What Does the Law Say?

 

Where is the law regarding sex discrimination in employment in Ohio found?

 

Ohio's Revised Code Chapter ("R.C.") 4112, the Ohio Civil Rights Act, outlines prohibitions against sex discrimination in the workplace.



To whom does R.C. 4112 apply to?

 

R.C. 4112 has provisions prohibiting discriminatory practices by employers, employment agencies or personnel placement services, and labor organizations. R.C. 4112 protects employees who may be discriminated against because of gender, race, color, religion, national origin, disability, age, or ancestry.



Under R.C. 4112, what is illegal?

 

R.C. 4112 prohibits your employer from discriminating against you because of your status as a woman with respect to hiring and firing decisions. Additionally, your employer is prohibited from discriminating against you based on your sex with regards to other employment decisions such as tenure, terms, conditions, or privileges of employment.



What is an "employer" this law?

 

An "employer" is any person employing four or more persons within the state. An employer is also considered to include any person acting directly or indirectly in the interest of an employer. State organizations and any political subdivisions of the state also qualify as employers.



What is an "employee" under this law?

 

An employee is an individual employed by any employer, but the term employee does not include individuals employed in the domestic service of the employer.



Are women a "protected class"?

 

Yes. All sex discrimination is prohibited by R.C. 4112.02, regardless of whether the victim is male or female. However, employment discrimination based on sexual orientation is not actionable under this statute.



Is there a federal law regarding sex discrimination?

 

Yes. Federal law prohibits sex discrimination by statute -- the statute is called Title VII. In Ohio, you may file a discrimination claim under both R.C. 4112.02 and Title VII.



Are the requirements for establishing my case under state law different under federal law?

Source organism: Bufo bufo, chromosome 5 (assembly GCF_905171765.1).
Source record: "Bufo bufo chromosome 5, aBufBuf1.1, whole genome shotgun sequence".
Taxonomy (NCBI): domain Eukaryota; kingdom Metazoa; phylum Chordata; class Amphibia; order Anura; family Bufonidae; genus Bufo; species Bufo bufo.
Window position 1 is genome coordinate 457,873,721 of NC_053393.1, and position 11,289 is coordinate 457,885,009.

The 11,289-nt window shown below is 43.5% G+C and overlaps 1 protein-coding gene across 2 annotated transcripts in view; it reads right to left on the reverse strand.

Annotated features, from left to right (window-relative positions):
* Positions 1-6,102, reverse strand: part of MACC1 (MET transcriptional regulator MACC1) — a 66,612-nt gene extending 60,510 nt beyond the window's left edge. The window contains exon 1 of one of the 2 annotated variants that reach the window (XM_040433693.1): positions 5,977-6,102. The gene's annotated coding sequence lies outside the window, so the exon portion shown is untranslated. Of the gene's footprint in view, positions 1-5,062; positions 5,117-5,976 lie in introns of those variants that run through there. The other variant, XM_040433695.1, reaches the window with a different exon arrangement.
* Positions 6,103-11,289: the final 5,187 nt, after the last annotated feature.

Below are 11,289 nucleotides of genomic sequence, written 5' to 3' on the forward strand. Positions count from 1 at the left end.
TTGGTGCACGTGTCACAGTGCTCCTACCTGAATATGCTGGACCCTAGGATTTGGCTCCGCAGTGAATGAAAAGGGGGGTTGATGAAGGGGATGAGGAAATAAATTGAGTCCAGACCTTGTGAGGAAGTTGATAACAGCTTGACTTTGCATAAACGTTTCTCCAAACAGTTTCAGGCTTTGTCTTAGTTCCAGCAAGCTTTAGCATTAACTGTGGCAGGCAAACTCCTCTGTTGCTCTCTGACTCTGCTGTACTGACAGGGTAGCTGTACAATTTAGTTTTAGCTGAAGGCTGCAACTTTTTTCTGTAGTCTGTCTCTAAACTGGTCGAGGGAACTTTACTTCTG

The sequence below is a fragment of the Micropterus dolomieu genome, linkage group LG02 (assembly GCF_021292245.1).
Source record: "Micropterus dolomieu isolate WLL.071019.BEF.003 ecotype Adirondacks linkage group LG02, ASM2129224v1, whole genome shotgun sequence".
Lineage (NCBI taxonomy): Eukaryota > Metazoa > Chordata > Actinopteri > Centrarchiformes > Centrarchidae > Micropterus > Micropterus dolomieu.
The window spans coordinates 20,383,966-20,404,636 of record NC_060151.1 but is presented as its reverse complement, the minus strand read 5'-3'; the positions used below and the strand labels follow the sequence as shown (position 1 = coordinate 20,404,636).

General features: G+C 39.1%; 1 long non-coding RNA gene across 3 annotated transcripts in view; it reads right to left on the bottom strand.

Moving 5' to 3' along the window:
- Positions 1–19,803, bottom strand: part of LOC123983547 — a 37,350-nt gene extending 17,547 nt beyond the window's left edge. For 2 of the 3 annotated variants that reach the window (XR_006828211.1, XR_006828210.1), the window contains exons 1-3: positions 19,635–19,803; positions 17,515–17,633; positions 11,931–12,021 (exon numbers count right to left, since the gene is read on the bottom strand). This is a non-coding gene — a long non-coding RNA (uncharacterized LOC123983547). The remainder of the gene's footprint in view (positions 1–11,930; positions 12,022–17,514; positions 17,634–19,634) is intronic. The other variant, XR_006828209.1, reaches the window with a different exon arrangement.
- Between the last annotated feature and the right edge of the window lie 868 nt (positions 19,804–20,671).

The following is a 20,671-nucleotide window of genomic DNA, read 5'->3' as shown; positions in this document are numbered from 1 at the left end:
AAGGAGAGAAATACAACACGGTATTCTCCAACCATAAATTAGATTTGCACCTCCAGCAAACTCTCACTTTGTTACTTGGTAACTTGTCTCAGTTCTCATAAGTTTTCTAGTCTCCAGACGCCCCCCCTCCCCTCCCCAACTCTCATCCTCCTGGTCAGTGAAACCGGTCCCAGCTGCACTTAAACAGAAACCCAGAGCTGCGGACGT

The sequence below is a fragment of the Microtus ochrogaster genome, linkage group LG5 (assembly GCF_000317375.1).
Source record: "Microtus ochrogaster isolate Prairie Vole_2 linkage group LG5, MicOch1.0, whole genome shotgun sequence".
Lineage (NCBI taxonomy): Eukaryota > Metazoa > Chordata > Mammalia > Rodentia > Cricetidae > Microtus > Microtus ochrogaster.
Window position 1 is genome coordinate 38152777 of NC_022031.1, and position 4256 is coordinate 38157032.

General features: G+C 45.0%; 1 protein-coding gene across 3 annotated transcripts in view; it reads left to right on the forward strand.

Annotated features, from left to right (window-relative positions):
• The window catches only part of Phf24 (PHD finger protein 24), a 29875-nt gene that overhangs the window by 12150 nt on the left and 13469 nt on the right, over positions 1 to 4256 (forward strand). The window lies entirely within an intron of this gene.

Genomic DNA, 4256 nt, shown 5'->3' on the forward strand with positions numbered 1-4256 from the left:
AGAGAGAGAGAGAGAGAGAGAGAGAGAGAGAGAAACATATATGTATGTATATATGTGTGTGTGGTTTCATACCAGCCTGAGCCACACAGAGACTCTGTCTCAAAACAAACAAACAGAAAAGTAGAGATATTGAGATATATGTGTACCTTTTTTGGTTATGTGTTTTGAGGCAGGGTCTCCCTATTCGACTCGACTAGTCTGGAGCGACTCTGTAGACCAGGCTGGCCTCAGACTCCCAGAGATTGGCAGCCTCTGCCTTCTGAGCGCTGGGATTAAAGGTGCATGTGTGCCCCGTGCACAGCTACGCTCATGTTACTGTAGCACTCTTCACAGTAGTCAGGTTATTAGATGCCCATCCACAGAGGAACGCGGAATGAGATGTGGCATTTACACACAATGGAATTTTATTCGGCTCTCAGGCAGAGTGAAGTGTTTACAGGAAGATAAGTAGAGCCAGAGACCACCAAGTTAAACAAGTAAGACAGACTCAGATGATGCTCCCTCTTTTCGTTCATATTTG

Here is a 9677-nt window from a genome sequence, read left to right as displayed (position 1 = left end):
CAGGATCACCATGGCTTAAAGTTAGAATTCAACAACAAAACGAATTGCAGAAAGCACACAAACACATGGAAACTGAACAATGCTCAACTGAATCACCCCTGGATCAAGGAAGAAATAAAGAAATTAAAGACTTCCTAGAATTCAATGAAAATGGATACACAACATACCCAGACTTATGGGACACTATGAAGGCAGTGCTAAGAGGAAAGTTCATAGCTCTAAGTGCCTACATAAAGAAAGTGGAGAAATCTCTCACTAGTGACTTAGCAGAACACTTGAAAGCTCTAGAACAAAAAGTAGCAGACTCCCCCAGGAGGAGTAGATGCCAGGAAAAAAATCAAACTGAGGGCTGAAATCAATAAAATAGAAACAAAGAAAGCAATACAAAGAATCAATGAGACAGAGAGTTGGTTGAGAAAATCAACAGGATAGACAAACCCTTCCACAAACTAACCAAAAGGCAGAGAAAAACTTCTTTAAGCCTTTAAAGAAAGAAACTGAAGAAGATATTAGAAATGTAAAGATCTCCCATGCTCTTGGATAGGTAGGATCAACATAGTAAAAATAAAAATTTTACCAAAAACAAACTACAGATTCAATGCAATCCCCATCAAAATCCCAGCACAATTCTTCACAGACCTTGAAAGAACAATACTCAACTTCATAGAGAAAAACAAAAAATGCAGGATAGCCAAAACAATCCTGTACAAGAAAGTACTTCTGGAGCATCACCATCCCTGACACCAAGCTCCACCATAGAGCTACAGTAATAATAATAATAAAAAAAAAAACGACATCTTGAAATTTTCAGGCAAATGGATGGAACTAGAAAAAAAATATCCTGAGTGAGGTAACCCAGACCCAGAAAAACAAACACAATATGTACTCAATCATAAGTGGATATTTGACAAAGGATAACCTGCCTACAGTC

No. The requirements for establishing your sex discrimination case are the same under Title VII and Ohio law.



How does the state law compare with federal in terms of coverage?

 

While Title VII only covers employers with 15 or more employees, chapter 4112 covers employers with 4 or more employees. In addition, Title VII also places limits on how much you can obtain in damages, but Chapter 4112 has no limits.



Is it ever okay for my employer to treat or impact women differently because of their sex?

 

In limited instances, yes. If your employer can show that there was a legitimate business reason, sometimes called a legitimate business necessity, to treat you differently because of your sex, then that conduct will not be considered discrimination.



In a nutshell, what must I prove to win my case?

 

You must prove that you were treated differently because of your sex and not for any other reason. For instance, if you were fired, you have to prove that you were fired because you are a woman, and not because your work was unacceptable. In any discrimination case, you will have the ultimate responsibility of persuading the judge or jury that there was discrimination against you based on your sex.



What could my employer do to deny my allegations, and how do I respond to its denials?

 

Ohio courts use a three step process to evaluate sex discrimination cases. Initially, you are given the opportunity to present evidence of discrimination. In response, your employer can give a reason for why the adverse action taken against you was not discriminatory. In order to win, you will have to offer evidence that shows that the reason given by your employer was a false reason given to cover up the discrimination.



Does it matter when the discrimination occurred?

 

Yes. If you want to file a charge with the Ohio Civil Rights Commission, you must file it within 6 months of the date the discrimination took place. If you choose to file a court claim under Ohio's anti-discrimination law, R.C. 4112, you must file within 6 years of the date that the discrimination happened.



What options do I have if I my employer has fewer than 4 employees?

 

You cannot file a charge with the OCRC or bring a claim under R.C. 4112 if your employer has fewer than 4 employees. However, you may be able to bring a personal injury claim in civil court against your employer, depending on the type of discrimination you experienced.



Who enforces the law?

 

In Ohio, both the OCRC and the courts enforce R.C. 4112. You do not have to file with the OCRC before filing a claim in court, but you may want to do so in order to avoid the costs and time associated with filing in court. If you file with the OCRC, you will not be precluded from later filing a court claim.

 

 


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